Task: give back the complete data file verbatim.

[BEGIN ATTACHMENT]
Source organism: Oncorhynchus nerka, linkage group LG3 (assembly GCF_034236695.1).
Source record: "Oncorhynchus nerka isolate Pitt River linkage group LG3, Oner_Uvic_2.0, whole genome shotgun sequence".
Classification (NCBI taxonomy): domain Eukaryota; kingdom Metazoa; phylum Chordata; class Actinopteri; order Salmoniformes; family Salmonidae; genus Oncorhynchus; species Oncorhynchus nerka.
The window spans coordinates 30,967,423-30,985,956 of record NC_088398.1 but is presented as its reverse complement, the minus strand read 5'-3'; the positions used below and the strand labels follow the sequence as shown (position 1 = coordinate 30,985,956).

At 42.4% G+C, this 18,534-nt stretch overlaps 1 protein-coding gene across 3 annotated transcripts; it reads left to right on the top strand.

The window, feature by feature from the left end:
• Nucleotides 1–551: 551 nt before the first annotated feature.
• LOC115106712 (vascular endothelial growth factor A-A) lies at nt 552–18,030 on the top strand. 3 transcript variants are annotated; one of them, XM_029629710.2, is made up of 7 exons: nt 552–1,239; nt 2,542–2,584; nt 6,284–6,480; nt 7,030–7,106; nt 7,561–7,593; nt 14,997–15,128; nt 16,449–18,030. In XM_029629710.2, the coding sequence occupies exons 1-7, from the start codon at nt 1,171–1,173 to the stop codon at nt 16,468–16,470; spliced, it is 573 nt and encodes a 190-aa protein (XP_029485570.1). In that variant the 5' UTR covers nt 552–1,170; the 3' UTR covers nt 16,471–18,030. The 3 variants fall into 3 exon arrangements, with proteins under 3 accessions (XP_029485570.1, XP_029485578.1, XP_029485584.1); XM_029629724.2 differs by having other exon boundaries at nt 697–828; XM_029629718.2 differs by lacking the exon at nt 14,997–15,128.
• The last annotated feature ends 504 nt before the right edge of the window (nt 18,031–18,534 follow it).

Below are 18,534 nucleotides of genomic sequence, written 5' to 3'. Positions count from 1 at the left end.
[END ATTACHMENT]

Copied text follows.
Source organism: Oncorhynchus nerka, linkage group LG3 (assembly GCF_034236695.1).
Source record: "Oncorhynchus nerka isolate Pitt River linkage group LG3, Oner_Uvic_2.0, whole genome shotgun sequence".
Classification (NCBI taxonomy): domain Eukaryota; kingdom Metazoa; phylum Chordata; class Actinopteri; order Salmoniformes; family Salmonidae; genus Oncorhynchus; species Oncorhynchus nerka.
The window spans coordinates 30,967,423-30,985,956 of record NC_088398.1 but is presented as its reverse complement, the minus strand read 5'-3'; the positions used below and the strand labels follow the sequence as shown (position 1 = coordinate 30,985,956).

At 42.4% G+C, this 18,534-nt stretch overlaps 1 protein-coding gene across 3 annotated transcripts; it reads left to right on the top strand.

The window, feature by feature from the left end:
• Nucleotides 1–551: 551 nt before the first annotated feature.
• LOC115106712 (vascular endothelial growth factor A-A) lies at nt 552–18,030 on the top strand. 3 transcript variants are annotated; one of them, XM_029629710.2, is made up of 7 exons: nt 552–1,239; nt 2,542–2,584; nt 6,284–6,480; nt 7,030–7,106; nt 7,561–7,593; nt 14,997–15,128; nt 16,449–18,030. In XM_029629710.2, the coding sequence occupies exons 1-7, from the start codon at nt 1,171–1,173 to the stop codon at nt 16,468–16,470; spliced, it is 573 nt and encodes a 190-aa protein (XP_029485570.1). In that variant the 5' UTR covers nt 552–1,170; the 3' UTR covers nt 16,471–18,030. The 3 variants fall into 3 exon arrangements, with proteins under 3 accessions (XP_029485570.1, XP_029485578.1, XP_029485584.1); XM_029629724.2 differs by having other exon boundaries at nt 697–828; XM_029629718.2 differs by lacking the exon at nt 14,997–15,128.
• The last annotated feature ends 504 nt before the right edge of the window (nt 18,031–18,534 follow it).

Below are 18,534 nucleotides of genomic sequence, written 5' to 3'. Positions count from 1 at the left end.